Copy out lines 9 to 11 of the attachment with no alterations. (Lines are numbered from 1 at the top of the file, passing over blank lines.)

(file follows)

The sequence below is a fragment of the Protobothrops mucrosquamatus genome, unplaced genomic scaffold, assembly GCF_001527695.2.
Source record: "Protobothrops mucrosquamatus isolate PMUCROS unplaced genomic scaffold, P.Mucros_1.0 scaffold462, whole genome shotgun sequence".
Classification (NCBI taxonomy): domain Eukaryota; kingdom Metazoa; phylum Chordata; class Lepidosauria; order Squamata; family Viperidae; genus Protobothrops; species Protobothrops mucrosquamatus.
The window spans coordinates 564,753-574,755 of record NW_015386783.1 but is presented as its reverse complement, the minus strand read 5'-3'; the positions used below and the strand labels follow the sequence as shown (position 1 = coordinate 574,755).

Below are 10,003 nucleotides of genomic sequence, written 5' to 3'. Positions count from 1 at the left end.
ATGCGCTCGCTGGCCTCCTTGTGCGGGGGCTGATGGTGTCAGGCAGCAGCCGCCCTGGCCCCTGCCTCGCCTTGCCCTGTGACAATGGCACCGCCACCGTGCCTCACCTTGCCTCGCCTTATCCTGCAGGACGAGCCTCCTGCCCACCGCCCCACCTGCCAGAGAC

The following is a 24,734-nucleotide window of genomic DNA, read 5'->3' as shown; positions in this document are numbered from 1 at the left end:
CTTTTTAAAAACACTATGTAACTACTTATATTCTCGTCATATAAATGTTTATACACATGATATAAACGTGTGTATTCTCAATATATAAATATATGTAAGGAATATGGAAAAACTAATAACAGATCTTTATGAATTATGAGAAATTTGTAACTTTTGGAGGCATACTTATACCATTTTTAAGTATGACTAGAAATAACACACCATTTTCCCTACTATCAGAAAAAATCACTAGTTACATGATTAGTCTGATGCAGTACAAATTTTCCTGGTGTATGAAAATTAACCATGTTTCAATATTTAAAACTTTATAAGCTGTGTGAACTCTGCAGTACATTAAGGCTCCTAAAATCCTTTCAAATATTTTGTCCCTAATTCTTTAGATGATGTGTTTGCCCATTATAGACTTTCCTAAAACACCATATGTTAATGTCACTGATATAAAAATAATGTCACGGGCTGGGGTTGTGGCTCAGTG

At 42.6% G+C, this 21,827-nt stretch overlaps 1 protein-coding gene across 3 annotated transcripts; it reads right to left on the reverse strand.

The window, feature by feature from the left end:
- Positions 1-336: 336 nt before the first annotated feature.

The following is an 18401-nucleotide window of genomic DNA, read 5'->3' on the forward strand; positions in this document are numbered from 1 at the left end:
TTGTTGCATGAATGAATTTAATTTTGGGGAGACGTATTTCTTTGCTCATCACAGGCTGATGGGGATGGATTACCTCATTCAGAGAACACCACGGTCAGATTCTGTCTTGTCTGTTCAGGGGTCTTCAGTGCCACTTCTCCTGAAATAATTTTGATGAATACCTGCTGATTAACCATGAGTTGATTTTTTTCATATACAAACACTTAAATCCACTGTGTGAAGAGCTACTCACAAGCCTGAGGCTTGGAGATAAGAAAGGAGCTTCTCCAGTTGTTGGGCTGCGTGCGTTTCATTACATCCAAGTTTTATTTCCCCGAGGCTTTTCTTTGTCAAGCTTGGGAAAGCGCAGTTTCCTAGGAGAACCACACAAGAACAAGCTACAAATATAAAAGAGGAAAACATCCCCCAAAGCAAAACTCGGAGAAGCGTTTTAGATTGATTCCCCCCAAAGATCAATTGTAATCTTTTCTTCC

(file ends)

At 42.6% G+C, this 21,827-nt stretch overlaps 1 protein-coding gene across 3 annotated transcripts; it reads right to left on the reverse strand.

The window, feature by feature from the left end:
- Positions 1-336: 336 nt before the first annotated feature.